Resin printers have a lot going for them – particularly in regards to quality surface finishes and excellent reproduction of fine details. However, the vast majority rely on UV light to cure prints. [douwe1230] had been using a resin printer for a while, and grew tired of having to wait for sunny days to cure parts outside. Thus, it was time to build a compact UV curing station to get the job done.
The build consists of a series of laser-cut panels, assembled into a box one would presume is large enough to match the build volume of [douwe1230’s] printer. UV LED strips are installed in the corners to provide plenty of light, and acrylic mirrors are placed on all the walls. The use of mirrors is key to evenly lighting the parts, helping to reduce the likelihood of any shadows or dead spots stopping part of the print from curing completely. In the base, a motor is installed with a turntable to slowly spin the part during curing.
[Douwe1230] notes that parts take around about 10 minutes to cure with this setup, and recommends a flip halfway through to make sure the part is cured nice and evenly. We’ve seen other similar DIY builds too, like this one created out of a device aimed at nail salons. If you’re struggling with curing outside, with the weather starting to turn, this might just be the time to get building!
[Shane] needed a UV exposure box to help speed up the process of making PCB’s at home. Not wanting to spend a few hundred on one, he decided to design and build his own, using a planter box!
Why a planter box? To be honest, it was simply the first opaque container [Shane] found, so he decided to base the design around it. Inside the planter box are two 15W fluorescent daytime bulbs which output a similar amount of UV to normal sunlight. A mirror is placed below them to help reflect all the useful light out of the box. A pane of glass was cut to fit on top of the planter box, giving you a nice surface to place curing PCB’s on.
All in all, it’s a pretty simple and inexpensive method to make your own UV exposure box. We’ve also seen it done before using UV LEDs and IKEA picture frames — just make sure you don’t start tanning your hands while you’re working!
Making your own boards at home is among the heights of achievement for home tinkerers, and one fraught with frustration. The toner transfer process requires carefully peeling away layers of photo paper, and milling your own circuit boards is an exercise in complexity. One of the best options is using photosensitive copper boards, but this requires exposing the masked-off copper to fairly intense UV light. A UV exposure box is a wonderful project, then, and something [Carlo] just about has wrapped up.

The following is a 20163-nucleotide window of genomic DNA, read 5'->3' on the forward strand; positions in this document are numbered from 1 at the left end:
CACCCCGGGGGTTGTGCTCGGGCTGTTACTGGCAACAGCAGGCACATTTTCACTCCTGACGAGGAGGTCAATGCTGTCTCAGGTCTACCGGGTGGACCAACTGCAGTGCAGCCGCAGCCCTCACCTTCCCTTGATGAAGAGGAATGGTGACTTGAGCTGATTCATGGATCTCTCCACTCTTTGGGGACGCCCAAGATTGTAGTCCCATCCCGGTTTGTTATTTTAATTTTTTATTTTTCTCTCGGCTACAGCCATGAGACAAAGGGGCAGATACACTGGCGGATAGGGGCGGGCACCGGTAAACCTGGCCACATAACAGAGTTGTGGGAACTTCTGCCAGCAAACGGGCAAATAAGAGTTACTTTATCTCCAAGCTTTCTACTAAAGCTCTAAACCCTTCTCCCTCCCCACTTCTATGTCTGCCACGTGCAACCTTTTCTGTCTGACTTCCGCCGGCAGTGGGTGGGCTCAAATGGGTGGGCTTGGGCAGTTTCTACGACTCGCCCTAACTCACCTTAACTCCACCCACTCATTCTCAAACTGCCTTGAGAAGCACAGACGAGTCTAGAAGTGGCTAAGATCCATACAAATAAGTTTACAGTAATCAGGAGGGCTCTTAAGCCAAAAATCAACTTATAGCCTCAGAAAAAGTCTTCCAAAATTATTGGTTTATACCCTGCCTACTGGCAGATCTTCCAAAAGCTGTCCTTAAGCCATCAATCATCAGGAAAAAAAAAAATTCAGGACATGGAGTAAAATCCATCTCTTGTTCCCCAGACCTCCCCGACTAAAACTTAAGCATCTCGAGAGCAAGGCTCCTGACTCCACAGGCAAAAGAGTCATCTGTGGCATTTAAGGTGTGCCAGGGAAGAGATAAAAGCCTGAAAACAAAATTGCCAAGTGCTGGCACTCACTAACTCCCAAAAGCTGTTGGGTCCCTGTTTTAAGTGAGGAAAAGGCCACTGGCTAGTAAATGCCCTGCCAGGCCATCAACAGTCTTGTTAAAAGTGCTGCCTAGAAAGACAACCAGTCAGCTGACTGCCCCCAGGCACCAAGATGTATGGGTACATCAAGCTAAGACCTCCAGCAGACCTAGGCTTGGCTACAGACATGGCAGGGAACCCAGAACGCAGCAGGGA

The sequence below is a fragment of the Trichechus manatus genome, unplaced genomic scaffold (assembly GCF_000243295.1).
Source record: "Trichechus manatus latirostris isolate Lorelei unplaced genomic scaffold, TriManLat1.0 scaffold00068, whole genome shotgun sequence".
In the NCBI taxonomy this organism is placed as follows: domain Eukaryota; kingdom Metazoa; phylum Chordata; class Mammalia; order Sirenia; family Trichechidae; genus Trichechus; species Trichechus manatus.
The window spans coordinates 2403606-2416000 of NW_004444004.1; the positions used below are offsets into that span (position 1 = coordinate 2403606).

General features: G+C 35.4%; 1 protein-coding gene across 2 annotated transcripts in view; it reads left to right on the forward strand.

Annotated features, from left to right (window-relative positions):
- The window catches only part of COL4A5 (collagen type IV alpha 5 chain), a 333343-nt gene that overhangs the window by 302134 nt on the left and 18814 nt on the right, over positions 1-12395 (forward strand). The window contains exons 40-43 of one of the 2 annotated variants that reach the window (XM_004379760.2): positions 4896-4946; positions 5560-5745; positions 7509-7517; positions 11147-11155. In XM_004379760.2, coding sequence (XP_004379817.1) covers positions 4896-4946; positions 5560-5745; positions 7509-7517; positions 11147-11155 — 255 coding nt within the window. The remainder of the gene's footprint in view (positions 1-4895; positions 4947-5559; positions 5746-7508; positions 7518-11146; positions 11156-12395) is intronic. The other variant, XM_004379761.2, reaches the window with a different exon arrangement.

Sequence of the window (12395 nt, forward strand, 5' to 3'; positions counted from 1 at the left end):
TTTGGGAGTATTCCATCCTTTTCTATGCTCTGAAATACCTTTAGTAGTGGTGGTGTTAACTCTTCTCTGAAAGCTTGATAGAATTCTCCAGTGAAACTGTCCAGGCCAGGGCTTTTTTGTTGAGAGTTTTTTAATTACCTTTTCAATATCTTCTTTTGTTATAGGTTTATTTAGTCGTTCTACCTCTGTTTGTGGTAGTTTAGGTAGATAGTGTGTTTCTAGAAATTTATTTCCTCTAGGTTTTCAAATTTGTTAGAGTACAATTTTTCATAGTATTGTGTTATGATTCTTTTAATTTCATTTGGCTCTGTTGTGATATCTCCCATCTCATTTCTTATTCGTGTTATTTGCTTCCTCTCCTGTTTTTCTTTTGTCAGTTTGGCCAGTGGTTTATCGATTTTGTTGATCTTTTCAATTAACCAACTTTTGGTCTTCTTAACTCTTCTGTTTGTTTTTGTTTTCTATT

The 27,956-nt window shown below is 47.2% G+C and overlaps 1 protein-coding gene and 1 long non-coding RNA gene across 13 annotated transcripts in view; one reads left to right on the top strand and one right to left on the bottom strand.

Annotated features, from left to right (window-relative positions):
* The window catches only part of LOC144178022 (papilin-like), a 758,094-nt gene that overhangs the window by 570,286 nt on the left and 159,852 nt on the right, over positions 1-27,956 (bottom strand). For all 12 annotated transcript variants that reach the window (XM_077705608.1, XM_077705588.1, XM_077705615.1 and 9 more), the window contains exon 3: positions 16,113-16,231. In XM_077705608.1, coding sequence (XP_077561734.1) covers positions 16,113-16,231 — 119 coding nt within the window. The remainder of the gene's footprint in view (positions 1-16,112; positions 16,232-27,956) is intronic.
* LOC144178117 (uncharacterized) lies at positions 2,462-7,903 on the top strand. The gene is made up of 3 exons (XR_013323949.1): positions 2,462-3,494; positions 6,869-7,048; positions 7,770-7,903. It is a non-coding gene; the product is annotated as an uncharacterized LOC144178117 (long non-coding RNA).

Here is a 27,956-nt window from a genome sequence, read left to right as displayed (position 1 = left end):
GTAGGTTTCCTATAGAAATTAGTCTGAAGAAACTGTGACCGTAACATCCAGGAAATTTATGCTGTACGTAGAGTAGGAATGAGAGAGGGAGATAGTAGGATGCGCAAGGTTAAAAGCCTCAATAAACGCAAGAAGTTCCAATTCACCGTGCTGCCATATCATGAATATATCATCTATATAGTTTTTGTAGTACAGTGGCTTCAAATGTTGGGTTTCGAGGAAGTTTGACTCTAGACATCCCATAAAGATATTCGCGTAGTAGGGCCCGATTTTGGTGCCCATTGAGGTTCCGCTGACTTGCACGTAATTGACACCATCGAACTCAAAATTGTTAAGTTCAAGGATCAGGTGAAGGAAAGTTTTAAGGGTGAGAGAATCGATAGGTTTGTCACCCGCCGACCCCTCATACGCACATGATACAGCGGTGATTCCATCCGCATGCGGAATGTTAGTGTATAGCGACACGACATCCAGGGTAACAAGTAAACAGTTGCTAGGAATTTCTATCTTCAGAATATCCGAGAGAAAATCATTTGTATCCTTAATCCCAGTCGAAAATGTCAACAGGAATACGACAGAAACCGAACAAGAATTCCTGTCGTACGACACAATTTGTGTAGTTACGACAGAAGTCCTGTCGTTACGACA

The first portion of [Carlo]’s build involved placing 135 UV LEDs on a piece of protoboard. This UV source eats up a surprising amount of power; [Carlo] is using 12V for the supply, so an old industrial power supply is more than capable of dishing out the 1.5 Amps required for the build.
Next, [Carlo] needed a timer for his exposure box. He settled on a design based on an ATMega8 turning a high voltage transistor on and off with a character LCD for the user interface. A few buttons allow [Carlo] to set the countdown timer, after which the LEDs turn on for a set period of time.
All this was packaged into a small box [Carlo] picked up from Ikea. It’s a very useful build, and judging from the video after the break, extremely easy to use.
Continue reading “Ikea Provides A Great UV Exposure Box”
Among the projects that define electronic design, a UV exposure box is right up at the top of the list. These boxes shine UV light on a work piece and are used for everything from exposing photosensitive PCBs to erasing EPROMs. [carlolog] decided to build his own and ended up with a fairly impressive array of ultraviolet LEDs perfect for making PCBs or tanning the back of your hand.
One important thing to remember when making large arrays of LEDs is current consumption and power needed to light the device up. [carlolog] naive assessment of how much power would be required used a 12 volt supply with 135 LEDs and 135 resistors, wasting a lot of energy and producing 24 Watts of heat.
Of course this power consumption can be reduced by putting a few LEDs in series, so [carlolog] wired 3 LEDs together with a 150Ω resistor. This array requires just over 11 Watts and consumes less than 1 Amp; perfect for a desktop UV box.
The enclosure for the box was crafted out of three Ikea photo frames, and a small timer circuit powered by an ATmega8 was added. Now whenever [carlolog] needs to wipe an EPROM, he can put the chip in the box, set the timer, and walk away.
A very nice build, but when dealing with a lot of UV we must remind our readers: do not look into the UV array with your remaining eye.